The last and silent vestige of Studebaker is next to disappear


file Image of the era in which it was created the composition.

Studebaker was a great company of american car, although it closed its doors in 1966, and until today continues to enduring your eco. When closed had more than 100 years of operation, being founded in 1852 as a manufacturer of wagons, but with the revolution of the automobile began to manufacture electric vehicles in 1902, and it was not until 1904 that are not marketed a gasoline model.

The brand was founded in South Bend, Indiana, was known for its large advertising efforts and when he built his huge test track near its headquarters were not short, by manufacturing a replica of about 15 meters along one of its models, which was installed in the door itself of the facilities, as you can see in the gallery attached. This replica of wood, it burned down a few years later, and to substitute for it the Studebaker were raised to something larger, also of wood.

As you can see in the images, along with testing facilities are recreated with trees the name itself of the brand, which is not exactly short. This happened in 1938 and was employed a few 5.000 pines to give shape to the 10 letters of the name of the company, each one of them 76 meters long, resulting in the final composition of close to 610 meters in length.


current Image from Google Maps.

Nearly 30 years later, the mark disappeared, but the test track is still active today. First passed into the hands of Bendix Corporation, donated part of the facility which included the huge sign and a grove of trees adjoining the county of St. Joseph, that area is now called Bendix Woods County Park. Years later, the test track in if you happened to be the property first of Bosch and then of Navistar International, its current owner.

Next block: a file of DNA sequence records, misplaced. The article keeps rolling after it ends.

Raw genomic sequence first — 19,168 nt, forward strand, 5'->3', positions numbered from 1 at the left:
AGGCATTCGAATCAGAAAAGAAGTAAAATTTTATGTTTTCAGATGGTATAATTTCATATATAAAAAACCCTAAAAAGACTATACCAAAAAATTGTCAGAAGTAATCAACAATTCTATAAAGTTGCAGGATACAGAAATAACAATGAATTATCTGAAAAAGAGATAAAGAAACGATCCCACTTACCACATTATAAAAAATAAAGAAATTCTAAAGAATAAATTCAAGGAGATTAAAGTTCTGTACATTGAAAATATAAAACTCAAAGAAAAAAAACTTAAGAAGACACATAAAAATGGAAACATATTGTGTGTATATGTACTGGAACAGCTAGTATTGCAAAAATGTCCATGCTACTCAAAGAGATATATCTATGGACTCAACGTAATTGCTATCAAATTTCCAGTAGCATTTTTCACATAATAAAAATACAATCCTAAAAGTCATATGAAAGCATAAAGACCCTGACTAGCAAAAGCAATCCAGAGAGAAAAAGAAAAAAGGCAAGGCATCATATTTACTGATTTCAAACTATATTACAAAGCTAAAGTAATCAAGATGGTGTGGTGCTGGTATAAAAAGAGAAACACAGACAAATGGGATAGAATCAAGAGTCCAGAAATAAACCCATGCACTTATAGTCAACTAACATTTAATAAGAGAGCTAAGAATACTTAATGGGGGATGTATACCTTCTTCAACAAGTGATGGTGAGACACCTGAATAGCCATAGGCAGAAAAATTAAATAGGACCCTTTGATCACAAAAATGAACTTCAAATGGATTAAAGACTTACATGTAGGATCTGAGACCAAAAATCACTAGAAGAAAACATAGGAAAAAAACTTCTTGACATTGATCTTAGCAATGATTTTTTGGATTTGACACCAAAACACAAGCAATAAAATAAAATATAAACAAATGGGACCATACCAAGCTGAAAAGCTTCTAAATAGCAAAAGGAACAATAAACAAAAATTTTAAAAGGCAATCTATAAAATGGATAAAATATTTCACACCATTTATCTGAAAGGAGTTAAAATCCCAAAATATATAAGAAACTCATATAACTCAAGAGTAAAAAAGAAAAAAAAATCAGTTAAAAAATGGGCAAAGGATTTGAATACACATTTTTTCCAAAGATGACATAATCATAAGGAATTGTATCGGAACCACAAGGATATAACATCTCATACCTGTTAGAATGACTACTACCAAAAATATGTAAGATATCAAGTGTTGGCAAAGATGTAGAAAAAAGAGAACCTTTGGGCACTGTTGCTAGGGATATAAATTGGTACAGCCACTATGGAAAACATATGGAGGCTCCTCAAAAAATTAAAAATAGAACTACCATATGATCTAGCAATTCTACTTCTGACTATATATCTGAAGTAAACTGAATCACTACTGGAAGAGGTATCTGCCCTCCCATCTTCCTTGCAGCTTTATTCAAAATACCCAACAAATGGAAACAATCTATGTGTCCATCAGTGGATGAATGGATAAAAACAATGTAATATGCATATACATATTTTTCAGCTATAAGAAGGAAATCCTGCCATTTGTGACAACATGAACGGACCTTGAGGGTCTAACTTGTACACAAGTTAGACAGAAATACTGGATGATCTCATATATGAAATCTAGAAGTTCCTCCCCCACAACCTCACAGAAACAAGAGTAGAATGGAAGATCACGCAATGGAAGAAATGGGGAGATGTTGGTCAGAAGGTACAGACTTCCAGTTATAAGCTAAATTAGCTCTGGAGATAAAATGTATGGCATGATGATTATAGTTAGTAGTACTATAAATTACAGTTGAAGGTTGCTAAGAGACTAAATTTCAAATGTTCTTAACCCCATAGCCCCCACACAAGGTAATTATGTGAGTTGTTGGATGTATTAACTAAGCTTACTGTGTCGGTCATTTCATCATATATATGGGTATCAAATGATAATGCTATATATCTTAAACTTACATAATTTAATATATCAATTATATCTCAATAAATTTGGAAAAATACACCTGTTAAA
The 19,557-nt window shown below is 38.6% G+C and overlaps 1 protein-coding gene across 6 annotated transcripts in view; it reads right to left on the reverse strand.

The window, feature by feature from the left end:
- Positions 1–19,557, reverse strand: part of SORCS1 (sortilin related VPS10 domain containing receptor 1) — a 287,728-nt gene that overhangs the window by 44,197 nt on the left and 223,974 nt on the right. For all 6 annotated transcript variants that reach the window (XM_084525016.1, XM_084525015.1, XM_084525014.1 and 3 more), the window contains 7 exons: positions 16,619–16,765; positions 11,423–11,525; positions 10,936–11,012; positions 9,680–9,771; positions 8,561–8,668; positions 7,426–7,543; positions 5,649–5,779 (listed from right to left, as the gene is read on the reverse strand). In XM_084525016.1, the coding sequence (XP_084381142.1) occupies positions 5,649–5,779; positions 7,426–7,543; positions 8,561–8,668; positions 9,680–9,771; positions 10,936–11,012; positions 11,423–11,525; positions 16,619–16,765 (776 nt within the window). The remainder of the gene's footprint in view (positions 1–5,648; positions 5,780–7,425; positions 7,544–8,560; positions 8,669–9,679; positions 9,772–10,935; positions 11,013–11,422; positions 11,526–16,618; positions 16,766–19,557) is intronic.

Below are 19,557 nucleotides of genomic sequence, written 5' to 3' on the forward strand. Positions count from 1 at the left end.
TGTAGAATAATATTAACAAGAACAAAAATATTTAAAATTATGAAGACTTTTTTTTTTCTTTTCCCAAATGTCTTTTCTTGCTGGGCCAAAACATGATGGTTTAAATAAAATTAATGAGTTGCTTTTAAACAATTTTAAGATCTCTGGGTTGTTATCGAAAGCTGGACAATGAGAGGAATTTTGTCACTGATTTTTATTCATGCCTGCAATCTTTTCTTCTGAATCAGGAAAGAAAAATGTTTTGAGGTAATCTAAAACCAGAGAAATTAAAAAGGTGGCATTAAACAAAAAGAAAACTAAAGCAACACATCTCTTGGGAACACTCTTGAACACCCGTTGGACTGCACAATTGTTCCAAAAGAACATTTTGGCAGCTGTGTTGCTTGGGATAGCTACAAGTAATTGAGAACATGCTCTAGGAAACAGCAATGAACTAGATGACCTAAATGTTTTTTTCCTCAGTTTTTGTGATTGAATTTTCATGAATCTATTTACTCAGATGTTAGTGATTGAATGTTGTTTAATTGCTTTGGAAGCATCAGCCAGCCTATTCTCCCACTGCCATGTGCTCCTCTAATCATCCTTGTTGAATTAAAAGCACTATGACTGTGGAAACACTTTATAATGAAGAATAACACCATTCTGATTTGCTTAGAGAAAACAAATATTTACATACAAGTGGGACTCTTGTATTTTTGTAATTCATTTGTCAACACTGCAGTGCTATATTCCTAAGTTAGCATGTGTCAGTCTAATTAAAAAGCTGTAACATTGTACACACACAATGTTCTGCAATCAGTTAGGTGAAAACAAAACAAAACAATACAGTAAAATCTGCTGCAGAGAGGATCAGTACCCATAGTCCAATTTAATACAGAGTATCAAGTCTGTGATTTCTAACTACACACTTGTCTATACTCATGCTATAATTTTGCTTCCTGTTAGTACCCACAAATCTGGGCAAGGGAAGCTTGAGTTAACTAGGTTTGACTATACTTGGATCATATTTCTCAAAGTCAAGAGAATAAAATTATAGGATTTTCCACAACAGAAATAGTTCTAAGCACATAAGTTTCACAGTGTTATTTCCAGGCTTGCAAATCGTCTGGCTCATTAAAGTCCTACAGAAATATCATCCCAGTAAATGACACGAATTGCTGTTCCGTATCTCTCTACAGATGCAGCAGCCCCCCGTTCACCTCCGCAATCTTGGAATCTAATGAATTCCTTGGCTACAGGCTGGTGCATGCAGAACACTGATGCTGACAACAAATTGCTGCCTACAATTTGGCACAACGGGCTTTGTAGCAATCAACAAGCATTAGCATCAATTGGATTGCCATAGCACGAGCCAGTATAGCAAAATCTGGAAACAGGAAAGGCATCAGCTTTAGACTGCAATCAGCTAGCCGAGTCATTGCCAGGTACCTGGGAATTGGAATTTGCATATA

Currently, the area of the famous grove is located in a area of 79 hectares which is open to the public, with walking areas and picnic, but the actual signal itself is disappearing for the simple effect of the growth of the trees. As you can see in the second image, extracted from Google Maps, the growth of the trees is blurring the original composition. The next year, 2018, the “billboard live”, that is as it is called by the locals, will turn 80 years no less.

These eight decades of uninterrupted growth and natural disasters
– in 2004 was severely damaged by a storm and had to be
repaired – have changed markedly the shape of the original poster and
sooner or later, will become so blurred that it disappears for
. So until then, it will remain the last vestige of
the firm founded in the NINETEENTH century.